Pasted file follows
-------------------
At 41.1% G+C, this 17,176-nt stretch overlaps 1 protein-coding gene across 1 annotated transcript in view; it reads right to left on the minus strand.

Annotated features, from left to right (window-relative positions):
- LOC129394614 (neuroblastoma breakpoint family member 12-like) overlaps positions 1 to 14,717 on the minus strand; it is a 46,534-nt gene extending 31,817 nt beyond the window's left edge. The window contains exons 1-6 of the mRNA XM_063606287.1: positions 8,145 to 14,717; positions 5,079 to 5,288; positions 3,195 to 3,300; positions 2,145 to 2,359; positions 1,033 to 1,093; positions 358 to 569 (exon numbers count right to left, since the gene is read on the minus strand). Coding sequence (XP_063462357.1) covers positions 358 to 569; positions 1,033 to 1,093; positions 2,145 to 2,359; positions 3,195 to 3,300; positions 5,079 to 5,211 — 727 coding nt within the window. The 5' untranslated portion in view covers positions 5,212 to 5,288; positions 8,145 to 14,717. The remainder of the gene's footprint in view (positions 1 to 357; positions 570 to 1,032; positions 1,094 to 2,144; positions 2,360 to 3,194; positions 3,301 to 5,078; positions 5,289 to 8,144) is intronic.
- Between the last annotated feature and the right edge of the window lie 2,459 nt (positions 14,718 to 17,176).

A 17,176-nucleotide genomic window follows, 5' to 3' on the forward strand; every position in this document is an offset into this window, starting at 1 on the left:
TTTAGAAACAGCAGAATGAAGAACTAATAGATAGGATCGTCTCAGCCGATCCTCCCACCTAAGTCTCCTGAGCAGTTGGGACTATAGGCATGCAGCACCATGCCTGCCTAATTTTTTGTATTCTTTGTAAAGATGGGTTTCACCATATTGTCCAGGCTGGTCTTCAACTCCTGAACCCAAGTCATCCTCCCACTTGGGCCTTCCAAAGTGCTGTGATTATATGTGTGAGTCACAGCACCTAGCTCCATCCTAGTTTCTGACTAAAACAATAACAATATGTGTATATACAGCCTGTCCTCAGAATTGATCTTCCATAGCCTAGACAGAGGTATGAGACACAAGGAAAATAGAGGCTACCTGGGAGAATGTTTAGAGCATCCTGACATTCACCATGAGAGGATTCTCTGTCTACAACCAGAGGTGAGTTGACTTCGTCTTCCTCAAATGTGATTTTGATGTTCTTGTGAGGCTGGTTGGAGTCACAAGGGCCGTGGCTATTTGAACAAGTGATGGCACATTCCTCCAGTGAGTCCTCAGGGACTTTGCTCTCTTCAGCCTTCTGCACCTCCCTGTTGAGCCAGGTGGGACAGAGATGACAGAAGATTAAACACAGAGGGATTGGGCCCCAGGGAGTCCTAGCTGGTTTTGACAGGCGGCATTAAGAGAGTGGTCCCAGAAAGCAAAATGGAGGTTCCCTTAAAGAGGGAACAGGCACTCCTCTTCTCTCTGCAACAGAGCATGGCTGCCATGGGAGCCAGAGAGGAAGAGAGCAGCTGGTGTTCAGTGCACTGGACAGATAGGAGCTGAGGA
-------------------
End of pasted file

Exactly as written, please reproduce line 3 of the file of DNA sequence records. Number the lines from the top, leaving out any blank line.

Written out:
- LOC129394614 (neuroblastoma breakpoint family member 12-like) overlaps positions 1 to 14,717 on the minus strand; it is a 46,534-nt gene extending 31,817 nt beyond the window's left edge. The window contains exons 1-6 of the mRNA XM_063606287.1: positions 8,145 to 14,717; positions 5,079 to 5,288; positions 3,195 to 3,300; positions 2,145 to 2,359; positions 1,033 to 1,093; positions 358 to 569 (exon numbers count right to left, since the gene is read on the minus strand). Coding sequence (XP_063462357.1) covers positions 358 to 569; positions 1,033 to 1,093; positions 2,145 to 2,359; positions 3,195 to 3,300; positions 5,079 to 5,211 — 727 coding nt within the window. The 5' untranslated portion in view covers positions 5,212 to 5,288; positions 8,145 to 14,717. The remainder of the gene's footprint in view (positions 1 to 357; positions 570 to 1,032; positions 1,094 to 2,144; positions 2,360 to 3,194; positions 3,301 to 5,078; positions 5,289 to 8,144) is intronic.